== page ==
Earl Irvin West, church history professor at Harding Graduate School of Religion, spoke on “Churches of Christ and Civil Government from 1900-1918: Some Tentative Observations.” Between the Civil War and World War I, David Lipscomb’s view and other views limiting a Christian’s participation in civil government were rather widespread among the conservatives. Those who accepted the societies, instruments, and other innovations of the day, as represented by the ChristianEvangelist, opposed such a view and were often openly nationalistic. During the 1862 Union occupation of Nashville, Lipscomb offered a petition explaining the conscientious objector view. General preoccupation with evangelism and edifying churches consumed so much time and energy for many years that few in these conservative churches pursued politics. But W.W. I brought a great deal of nationalism into churches of Christ. The churches faced the war with vexation; some churches sent conscientious objector (c.o.) petitions to the government, and men like John T. Poe, J. M. McCaleb, John R. Williams, and E. A. Elam actively opposed Christians going to war. Yet, thousands (even the sons of some of the above pacifistic stalwarts) went to the army as a tidal wave of super-patriotism engulfed members of the churches along with the whole nation. West said the college at Cordell, Oklahoma, was forced out of business by the government because of promoting c.o. views. The Gospel Advocate was ordered to stop teaching pacificism or stop printing! It shifted to appealing for the religious needs of soldiers and dropped the c.o. issue. When the government prohibited public meetings because of spreading disease, churches cooperated by meeting in small groups in homes. A growing spirit of secularism during the war caused spiritual interest to decline throughout the nation. Complaints against this development continued unabated, but the non-participation theme on government which prevailed between the Civil War and W.W. I passed off the scene for the most part.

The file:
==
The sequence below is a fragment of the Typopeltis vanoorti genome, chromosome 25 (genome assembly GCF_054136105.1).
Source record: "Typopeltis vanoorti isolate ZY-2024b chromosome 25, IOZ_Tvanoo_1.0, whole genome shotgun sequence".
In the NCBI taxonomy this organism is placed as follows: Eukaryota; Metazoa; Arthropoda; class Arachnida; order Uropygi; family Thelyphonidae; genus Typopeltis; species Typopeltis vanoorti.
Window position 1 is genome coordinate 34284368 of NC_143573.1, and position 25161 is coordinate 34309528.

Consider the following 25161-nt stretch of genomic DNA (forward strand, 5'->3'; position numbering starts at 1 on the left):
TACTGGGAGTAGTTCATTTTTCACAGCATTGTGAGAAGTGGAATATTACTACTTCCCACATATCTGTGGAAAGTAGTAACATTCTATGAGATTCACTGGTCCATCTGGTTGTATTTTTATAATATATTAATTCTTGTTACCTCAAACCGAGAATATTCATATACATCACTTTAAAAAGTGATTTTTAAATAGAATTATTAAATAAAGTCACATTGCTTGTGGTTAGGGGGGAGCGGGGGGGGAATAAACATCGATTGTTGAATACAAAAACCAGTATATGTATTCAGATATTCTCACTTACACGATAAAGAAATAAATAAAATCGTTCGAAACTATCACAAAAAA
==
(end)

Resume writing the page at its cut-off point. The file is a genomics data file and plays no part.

David Edwin Harrell, Jr., historian at the University of Alabama in Birmingham, dealt with “The Churches of Christ and American Civil Religion Since 1945: Tentative Observations.” Though he felt that World War I brought some shifts as West suggested, Harrell said the real watershed for change in the churches of Christ was World War II. He thought the churches coming.out of the 19th century division were homogeneous from the beginning of the 20th century. Theologically, they were legalistic or authoritarian (seeing the Bible as an absolute standard in religion), anti-intellectual (distrusting higher education), consumed with doctrinal issues, exclusivistic, other-worldly, and ambivalently noninterested in civil government. Sociologically, they were people largely of the upper South (even in the early 20th century-until W.W. II-still one of the most economically depressed sections of the nation), the upper lower and lower middle classes, and had an uneducated ministry. Psychologically, they were belligerent and fond of debate, had a sense of persecution and estrangement from society, and came to terms with the world by belief in a Providential justice which would ultimately prevail. World War II dramatically changed this profile — even as it changes the face of the South generally; it was the turning point. The war was accepted with only pockets of conscientious objectors and the Gospel Advocate banned discussion on it in 1944. The theological stance was toned down, many of the Southerners began coming into affluence, and the sense of estrangement was exchanged for a sense of confidence as an accepted part of society. American civil religion became popular and interest in “the Christian nation” idea was dominant by the 1950’s, quite evident in the Firm Foundation. The membership reflected the typical middle class concerns of the “Sunbelt” for economic and political conservatism, a sort of patriotic gospel blending American values with Christianity, evident in the Voice of Freedom. Conservatism on the race issue, often uncharacterisitc of the churches before the turn of the century, was characteristic in the post-war churches. The post-war churches suffered another sociologicaltheological fracture like the one in the 19th century. The “antis” comprised perhaps 10% of the churches, giving theological emphasis to church organization, evidencing the same type sociological class separation, and continuing the psychology of persecution and estrangment (often including a non-interest or even anti-government position). A theological left also emerged from the large mainstream group, and comprised about 10% . This group was more affluent, well educated, and articulate. They were characterized by emphasis on higher learning, rejection of the former leadership, a sense of denominational loyalty while also criticizing the traditional beliefs, and its own message on Viet Nam, Nikon, and race. The dramatic changes of the post-W.W. II period thus included division-theologically, psychologically, and sociologically-very similar to that of the 19th century.